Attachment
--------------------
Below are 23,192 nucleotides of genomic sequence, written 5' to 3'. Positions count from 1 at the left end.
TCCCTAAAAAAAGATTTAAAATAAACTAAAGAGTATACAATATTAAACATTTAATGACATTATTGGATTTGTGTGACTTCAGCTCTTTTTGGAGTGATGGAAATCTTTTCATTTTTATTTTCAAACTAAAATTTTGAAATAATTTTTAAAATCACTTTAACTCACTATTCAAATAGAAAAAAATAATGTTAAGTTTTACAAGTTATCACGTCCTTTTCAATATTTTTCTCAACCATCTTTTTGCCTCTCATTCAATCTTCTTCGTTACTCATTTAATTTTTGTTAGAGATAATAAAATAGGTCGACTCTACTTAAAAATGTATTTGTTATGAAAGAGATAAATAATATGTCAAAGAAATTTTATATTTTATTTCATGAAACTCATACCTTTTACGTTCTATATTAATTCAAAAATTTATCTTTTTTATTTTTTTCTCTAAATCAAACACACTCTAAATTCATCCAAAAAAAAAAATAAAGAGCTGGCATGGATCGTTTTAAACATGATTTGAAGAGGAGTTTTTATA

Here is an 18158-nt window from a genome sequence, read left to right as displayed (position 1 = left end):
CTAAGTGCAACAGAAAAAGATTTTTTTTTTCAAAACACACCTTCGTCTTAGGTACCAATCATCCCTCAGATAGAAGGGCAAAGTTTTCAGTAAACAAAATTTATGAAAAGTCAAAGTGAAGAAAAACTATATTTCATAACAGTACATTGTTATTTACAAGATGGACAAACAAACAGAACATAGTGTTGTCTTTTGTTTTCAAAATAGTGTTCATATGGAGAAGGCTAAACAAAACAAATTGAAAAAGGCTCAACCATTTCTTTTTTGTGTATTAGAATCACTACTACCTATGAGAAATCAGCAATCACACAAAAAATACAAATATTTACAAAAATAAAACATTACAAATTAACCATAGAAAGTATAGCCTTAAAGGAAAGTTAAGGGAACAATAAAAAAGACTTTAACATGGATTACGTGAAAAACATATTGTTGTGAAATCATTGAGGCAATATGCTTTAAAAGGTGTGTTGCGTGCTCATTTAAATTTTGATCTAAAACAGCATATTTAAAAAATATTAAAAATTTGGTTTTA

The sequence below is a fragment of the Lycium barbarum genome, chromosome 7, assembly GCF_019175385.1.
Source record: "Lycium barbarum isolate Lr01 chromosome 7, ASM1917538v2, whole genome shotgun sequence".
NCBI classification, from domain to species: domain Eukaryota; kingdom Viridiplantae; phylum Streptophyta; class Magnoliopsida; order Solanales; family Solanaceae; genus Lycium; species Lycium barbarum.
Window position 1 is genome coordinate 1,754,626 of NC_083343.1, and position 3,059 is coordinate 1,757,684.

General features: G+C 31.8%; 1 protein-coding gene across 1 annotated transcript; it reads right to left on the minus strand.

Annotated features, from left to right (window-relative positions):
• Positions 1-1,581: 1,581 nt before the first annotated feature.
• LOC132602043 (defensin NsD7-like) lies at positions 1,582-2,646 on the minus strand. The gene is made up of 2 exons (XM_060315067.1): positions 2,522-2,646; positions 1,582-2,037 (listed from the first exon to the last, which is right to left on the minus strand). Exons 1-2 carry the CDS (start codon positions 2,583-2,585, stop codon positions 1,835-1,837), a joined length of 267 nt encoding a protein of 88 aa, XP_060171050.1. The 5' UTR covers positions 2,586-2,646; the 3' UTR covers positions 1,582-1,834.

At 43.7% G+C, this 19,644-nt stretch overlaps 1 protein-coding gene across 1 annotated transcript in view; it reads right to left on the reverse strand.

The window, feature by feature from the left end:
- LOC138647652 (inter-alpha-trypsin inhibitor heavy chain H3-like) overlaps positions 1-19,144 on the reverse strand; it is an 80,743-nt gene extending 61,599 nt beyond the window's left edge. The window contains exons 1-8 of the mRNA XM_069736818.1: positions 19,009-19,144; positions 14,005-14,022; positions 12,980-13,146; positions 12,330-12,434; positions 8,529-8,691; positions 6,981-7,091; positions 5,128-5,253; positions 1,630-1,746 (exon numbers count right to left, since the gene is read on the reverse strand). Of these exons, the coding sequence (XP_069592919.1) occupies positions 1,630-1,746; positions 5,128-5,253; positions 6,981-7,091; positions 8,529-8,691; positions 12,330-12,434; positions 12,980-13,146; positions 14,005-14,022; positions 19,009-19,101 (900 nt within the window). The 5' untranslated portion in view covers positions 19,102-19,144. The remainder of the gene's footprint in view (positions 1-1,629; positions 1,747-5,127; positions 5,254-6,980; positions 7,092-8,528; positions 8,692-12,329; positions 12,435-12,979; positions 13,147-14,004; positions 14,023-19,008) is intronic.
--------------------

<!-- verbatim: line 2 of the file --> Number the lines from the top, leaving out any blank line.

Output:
TCCCTAAAAAAAGATTTAAAATAAACTAAAGAGTATACAATATTAAACATTTAATGACATTATTGGATTTGTGTGACTTCAGCTCTTTTTGGAGTGATGGAAATCTTTTCATTTTTATTTTCAAACTAAAATTTTGAAATAATTTTTAAAATCACTTTAACTCACTATTCAAATAGAAAAAAATAATGTTAAGTTTTACAAGTTATCACGTCCTTTTCAATATTTTTCTCAACCATCTTTTTGCCTCTCATTCAATCTTCTTCGTTACTCATTTAATTTTTGTTAGAGATAATAAAATAGGTCGACTCTACTTAAAAATGTATTTGTTATGAAAGAGATAAATAATATGTCAAAGAAATTTTATATTTTATTTCATGAAACTCATACCTTTTACGTTCTATATTAATTCAAAAATTTATCTTTTTTATTTTTTTCTCTAAATCAAACACACTCTAAATTCATCCAAAAAAAAAAATAAAGAGCTGGCATGGATCGTTTTAAACATGATTTGAAGAGGAGTTTTTATA